ever, someone gave hint somearnorc rough clothei; he returned to Assisi, and among
the jeers of the populace, who thought he was mad. begged till he rebuilt St. Damian another church, and then that called the
"Portiuncula," so-called probably because it was built on so tiny a "portion or plot of land. Here he settled, and here it was that he applied literally to himself the words that Our Lord used about the Christian
Apostolate, and poverty especially, as quoted in St. Matthew x, 7-19. He gave
away his clothes and dressed in the single cloak of undyed wool proper to peasants, which he tied round him with a cord. This became the grey habit of his sons.
Others, in fact, began to join him-not just enthusiasts, but, for example, Bernard de Quintavalle, a wealthy tradesman and a
citizen of authority; a canon of the Assisi Cathedral; and a man called Giles, who became one of the most enchanting personages in Franciscan legend. Francis wrote an extremely simple " rule " for them, including the decision that no Brother should preach anywhere without the bishop's approval. He then went to Rome to get the Pope's approval. Innocent HI hesitated. It Was argued that no new religious orders were needed but that the reform of the old ones was. It was also said that poverty according to Francis's ideal was impracticable. The Pope then dreamed that he saw Francis propping up the Lateran basilica. falling, like most of those ancient churches, into ruins. He sent for him; tonsured him; approved his rule but only verbally-and gave him a general permission to preach penance.
An Idyll This kind of continuous mission now bzr,an. having the Portiuncula for its focus, so to say. The Brothers built huts of wood, reeds and clay around it-a sort of kraal.
These earlier years were idyllic. The Brothers worked at trades or in fields for their daily bread. I was assured, in Rome. that Franciscans in Spain-redeemed are doing the same. 1 cannot vouch for this, hut I should not be sorry to see (among so many changes) the clergy itself foregoing that privilege of "living by the attar" which St. Paul insisted undoubtedly is theirs, and. by means of manual work, earning that modicum of " frugal comfort " which is all men's right. It is true that for this they would have to unshoulder a great deal of their intolerable weight of work on to the backs of properly " formed " laymen; and " Catholic Action " undoubtedly envisages something of that sort. But this is a digression; nor was Francis himself a priest: his personal humility forbade him to ask for the priesthood.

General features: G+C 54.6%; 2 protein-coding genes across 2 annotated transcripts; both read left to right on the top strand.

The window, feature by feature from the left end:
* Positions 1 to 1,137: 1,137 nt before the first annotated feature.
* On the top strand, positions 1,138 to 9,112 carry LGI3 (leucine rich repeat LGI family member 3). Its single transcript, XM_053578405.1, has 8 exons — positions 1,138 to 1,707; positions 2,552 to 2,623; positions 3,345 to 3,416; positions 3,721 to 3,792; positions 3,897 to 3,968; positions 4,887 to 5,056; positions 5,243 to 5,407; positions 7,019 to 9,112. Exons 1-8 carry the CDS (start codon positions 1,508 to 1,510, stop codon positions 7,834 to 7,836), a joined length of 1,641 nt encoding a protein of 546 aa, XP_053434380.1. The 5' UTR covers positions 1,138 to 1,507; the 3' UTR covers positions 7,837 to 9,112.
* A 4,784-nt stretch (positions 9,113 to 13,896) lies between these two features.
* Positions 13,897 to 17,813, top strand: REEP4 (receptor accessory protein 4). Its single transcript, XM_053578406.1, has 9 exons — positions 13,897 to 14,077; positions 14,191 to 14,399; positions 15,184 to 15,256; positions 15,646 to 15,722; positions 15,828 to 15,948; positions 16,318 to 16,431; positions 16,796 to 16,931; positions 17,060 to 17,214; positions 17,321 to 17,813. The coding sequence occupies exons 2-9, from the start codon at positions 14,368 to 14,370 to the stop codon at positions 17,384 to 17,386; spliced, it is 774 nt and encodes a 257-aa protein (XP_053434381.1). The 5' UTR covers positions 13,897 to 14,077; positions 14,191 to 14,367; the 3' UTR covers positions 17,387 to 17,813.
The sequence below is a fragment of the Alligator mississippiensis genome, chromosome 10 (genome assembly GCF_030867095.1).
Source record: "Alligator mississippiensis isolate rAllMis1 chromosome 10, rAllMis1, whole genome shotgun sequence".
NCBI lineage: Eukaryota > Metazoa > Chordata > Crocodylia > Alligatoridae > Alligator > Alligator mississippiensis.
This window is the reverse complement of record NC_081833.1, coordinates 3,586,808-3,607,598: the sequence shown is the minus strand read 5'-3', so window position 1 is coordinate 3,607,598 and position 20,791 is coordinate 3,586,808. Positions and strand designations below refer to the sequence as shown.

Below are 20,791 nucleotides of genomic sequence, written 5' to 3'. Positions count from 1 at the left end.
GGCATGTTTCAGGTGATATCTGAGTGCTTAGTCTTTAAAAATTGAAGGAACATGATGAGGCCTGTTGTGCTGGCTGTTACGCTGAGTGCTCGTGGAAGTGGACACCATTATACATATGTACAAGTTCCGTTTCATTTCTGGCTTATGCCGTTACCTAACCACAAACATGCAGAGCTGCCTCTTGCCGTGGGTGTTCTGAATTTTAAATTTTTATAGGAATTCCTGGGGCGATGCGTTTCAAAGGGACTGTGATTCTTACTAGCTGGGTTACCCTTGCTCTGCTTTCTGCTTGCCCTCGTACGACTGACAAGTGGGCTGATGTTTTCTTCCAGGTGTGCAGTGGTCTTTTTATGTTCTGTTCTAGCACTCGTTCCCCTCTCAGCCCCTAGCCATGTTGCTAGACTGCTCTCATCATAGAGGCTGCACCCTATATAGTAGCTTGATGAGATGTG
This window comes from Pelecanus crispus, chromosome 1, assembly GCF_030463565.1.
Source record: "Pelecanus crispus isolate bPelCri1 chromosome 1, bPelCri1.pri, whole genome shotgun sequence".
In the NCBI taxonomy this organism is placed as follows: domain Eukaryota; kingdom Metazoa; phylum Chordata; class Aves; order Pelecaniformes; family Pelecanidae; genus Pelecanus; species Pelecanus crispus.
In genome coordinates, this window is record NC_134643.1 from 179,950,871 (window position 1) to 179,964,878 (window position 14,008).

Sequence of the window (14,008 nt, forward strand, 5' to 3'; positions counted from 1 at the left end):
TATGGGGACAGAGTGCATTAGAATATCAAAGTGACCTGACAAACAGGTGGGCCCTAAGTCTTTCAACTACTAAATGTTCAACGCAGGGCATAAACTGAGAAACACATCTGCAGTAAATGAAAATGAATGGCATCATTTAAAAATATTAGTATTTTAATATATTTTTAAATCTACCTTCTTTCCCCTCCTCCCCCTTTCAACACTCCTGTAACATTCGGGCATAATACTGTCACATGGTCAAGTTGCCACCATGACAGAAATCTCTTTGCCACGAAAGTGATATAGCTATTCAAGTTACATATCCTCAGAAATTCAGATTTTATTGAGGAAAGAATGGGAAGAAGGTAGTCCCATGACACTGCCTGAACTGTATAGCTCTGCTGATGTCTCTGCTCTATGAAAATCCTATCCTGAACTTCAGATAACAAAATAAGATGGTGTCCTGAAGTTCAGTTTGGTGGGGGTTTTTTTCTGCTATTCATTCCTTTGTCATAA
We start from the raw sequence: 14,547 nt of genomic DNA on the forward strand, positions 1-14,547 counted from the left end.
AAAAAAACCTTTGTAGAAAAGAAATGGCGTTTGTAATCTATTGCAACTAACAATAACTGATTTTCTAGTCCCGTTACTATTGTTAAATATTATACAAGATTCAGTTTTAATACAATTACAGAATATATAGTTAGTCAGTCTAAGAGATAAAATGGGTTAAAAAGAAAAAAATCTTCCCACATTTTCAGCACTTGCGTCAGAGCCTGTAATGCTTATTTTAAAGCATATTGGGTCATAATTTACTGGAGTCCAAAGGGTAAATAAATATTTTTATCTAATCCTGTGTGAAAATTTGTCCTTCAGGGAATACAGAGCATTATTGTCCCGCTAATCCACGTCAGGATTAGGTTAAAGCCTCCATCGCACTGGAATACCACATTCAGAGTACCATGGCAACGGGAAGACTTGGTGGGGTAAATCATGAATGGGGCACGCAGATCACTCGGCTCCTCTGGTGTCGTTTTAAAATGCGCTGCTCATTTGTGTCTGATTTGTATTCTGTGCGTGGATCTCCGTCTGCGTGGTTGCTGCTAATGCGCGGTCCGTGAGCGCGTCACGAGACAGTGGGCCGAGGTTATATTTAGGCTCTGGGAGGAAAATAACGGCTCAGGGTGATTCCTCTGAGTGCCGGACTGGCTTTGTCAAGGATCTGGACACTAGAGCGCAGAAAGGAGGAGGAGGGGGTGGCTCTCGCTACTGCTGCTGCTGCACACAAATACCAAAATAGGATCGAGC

In 1212 he instituted his " second Order " in the person of St. Clare, whom he "enclosed" along with other young girls at St. Damian's. This all-heroic Order subsists in its integrity. and any town should be grateful to have a convent of Poor Clares within it.
Twice about this time did Francis attempt to go and preach to the Mohammedans, once by way of Syria, and again, Morocco. But shipwreck and then illness turned the friars back; this kind of apostolaie came later, and though indeed in 1219 he actually went to Egypt, and came into the presence of the Sultan and had many interviews, this, too, came to nothing, and (heartbroken quite as much by the dissoluteness of the Crusaders as by his failure with the Saracens) he returned to Italy. Still later, the Franciscans became the most glorious of oriental missionaries, and we regret very much that any Catholic school should fail to inspire its pupils with the thrilling incidents of that high romance. Incredible that we should know (inaccurately at that, as a rule), the almost insipid story of Columbus. and nothing of the Franciscans in the Far East.
Met St. Dominic
In 1215 Francis went to the General Council of the Lateran, and here probably met St. Dominic for the first time. In 1217 the Friars Minor held thdir own first general chapter, and had become so numerous that organisation had to be invented, little enough to his own taste. It was. however, now that the Order was recognised as more than Italian. Missions were to be sent to
Spain, Germany and 'Hungary, and he hint,,c1 wanted to go to France, but Cardinal Ugolino, afterwards Gregory lx, dissuaded him.